The insulated cab of the crawler was the only thing between them and the minus one hundred-degree temperature. Even when the blizzard ended, the crawler continued to be blasted by winds reaching over one hundred and fifty kilometres per hour. Eventually they reached the spot Shansur had marked on the map where their base camp would be. Manouf wanted to bring the Bentu closer to the camp but with the uncertain weather of the mountain ranges, Shansur had decided to leave her down on the continent’s ice shelf, fifty hours away by crawler. In the shelter of a rock overhang, they made themselves as comfortable as they could. Spring was barely distinguishable from winter. There were really only two seasons. Seven months of winter darkness followed by a month of twilight. Then three months of endless summer daylight with a further month of twilight before darkness fell once again. The blizzards and winds happened no matter what the season. Nusaan established a communications link with New Cydon by bouncing the signal off the atmosphere around the planet, wishing his fledgling community had access to alliance technologies such as broad spectrum digital comms and satellites.

Shansur’s news was not good in their first report back home. When they had landed to pick up Hoetep, he had vanished yet again. They had spent three precious days searching for him using heat detection sensors inside the underground library and out across the plateau. Flying due south across the prairie covered continent, they continued the search for Hoetep but came up empty handed. So for now, their search of the most promising location on the southern continent would be done the hard way on foot, using educated guesswork. With only three months before the autumn twilight took over, they could not afford to waste any more time. Shansur initiated a grid search of the high altitude valley that gradually extended to the valley’s highest point by the end of the second week. So far, nothing further had been found. There was no indication of any kind of settlement, or indeed that anyone had ever been there at all. By the end of the second month, the team’s morale was at an all-time low. Apart from treating them for frostbite, Jamal’s major concern was that Tosar had become snowblind.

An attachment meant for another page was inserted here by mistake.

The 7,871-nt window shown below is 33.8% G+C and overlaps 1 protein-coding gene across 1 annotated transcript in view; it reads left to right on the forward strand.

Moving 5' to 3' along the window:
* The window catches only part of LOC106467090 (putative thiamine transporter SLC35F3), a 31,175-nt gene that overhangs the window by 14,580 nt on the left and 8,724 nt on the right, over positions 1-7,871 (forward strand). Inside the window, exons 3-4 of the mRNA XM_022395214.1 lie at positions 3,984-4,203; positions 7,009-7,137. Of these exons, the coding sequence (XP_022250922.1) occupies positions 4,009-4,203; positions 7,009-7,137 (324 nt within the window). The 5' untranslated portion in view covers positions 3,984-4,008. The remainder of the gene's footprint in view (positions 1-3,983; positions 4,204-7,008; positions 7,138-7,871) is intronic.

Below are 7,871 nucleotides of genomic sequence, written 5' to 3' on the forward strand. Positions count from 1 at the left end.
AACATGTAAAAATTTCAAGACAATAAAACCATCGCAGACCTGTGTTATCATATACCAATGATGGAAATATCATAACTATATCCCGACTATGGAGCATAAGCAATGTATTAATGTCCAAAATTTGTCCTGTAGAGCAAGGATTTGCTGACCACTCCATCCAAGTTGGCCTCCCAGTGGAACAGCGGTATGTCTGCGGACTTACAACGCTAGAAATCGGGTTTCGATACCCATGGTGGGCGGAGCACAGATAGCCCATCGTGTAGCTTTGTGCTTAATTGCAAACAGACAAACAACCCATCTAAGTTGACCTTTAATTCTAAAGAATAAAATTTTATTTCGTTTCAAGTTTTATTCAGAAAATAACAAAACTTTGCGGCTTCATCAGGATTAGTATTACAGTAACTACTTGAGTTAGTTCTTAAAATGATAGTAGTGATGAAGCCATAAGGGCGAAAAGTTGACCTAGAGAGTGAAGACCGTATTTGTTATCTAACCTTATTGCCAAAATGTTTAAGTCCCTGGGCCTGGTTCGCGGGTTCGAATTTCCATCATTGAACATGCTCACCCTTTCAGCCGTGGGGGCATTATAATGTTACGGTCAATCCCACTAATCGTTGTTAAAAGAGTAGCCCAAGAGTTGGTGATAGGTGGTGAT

Shansur took the decision to return to the Bentu the next day after they had taken some much needed rest from the harsh conditions. Their spirits rose at the thought of going home. The next morning they set out with Nusaan, driving back down the valley through mild snow flurries. As the crawler climbed back onto the ice shelf, the weather improved, giving them near perfect conditions for the remainder of the journey. Jamal had just finished checking Tosar’s eyes when Manouf let out a startled cry. “There’s another ship!”